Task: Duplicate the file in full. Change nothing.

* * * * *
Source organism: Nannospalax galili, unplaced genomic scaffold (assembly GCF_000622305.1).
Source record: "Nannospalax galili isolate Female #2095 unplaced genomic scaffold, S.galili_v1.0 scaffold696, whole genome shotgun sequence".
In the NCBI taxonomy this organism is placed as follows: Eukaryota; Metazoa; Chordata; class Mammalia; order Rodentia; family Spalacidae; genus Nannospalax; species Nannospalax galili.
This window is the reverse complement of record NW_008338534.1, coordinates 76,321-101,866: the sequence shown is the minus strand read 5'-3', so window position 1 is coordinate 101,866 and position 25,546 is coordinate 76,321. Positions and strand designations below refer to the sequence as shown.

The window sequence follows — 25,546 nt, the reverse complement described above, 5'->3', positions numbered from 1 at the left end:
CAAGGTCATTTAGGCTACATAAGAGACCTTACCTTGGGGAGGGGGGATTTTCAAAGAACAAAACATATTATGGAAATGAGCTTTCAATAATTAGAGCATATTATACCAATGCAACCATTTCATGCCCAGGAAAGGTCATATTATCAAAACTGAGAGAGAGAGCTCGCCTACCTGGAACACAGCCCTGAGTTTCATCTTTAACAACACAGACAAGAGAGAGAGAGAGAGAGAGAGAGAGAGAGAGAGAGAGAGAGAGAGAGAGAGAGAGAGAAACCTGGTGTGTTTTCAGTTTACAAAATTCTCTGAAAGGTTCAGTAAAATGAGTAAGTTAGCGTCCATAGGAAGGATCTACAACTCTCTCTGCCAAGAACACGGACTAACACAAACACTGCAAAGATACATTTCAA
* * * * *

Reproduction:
Source organism: Nannospalax galili, unplaced genomic scaffold (assembly GCF_000622305.1).
Source record: "Nannospalax galili isolate Female #2095 unplaced genomic scaffold, S.galili_v1.0 scaffold696, whole genome shotgun sequence".
In the NCBI taxonomy this organism is placed as follows: Eukaryota; Metazoa; Chordata; class Mammalia; order Rodentia; family Spalacidae; genus Nannospalax; species Nannospalax galili.
This window is the reverse complement of record NW_008338534.1, coordinates 76,321-101,866: the sequence shown is the minus strand read 5'-3', so window position 1 is coordinate 101,866 and position 25,546 is coordinate 76,321. Positions and strand designations below refer to the sequence as shown.

The window sequence follows — 25,546 nt, the reverse complement described above, 5'->3', positions numbered from 1 at the left end:
CAAGGTCATTTAGGCTACATAAGAGACCTTACCTTGGGGAGGGGGGATTTTCAAAGAACAAAACATATTATGGAAATGAGCTTTCAATAATTAGAGCATATTATACCAATGCAACCATTTCATGCCCAGGAAAGGTCATATTATCAAAACTGAGAGAGAGAGCTCGCCTACCTGGAACACAGCCCTGAGTTTCATCTTTAACAACACAGACAAGAGAGAGAGAGAGAGAGAGAGAGAGAGAGAGAGAGAGAGAGAGAGAGAGAGAGAGAGAAACCTGGTGTGTTTTCAGTTTACAAAATTCTCTGAAAGGTTCAGTAAAATGAGTAAGTTAGCGTCCATAGGAAGGATCTACAACTCTCTCTGCCAAGAACACGGACTAACACAAACACTGCAAAGATACATTTCAA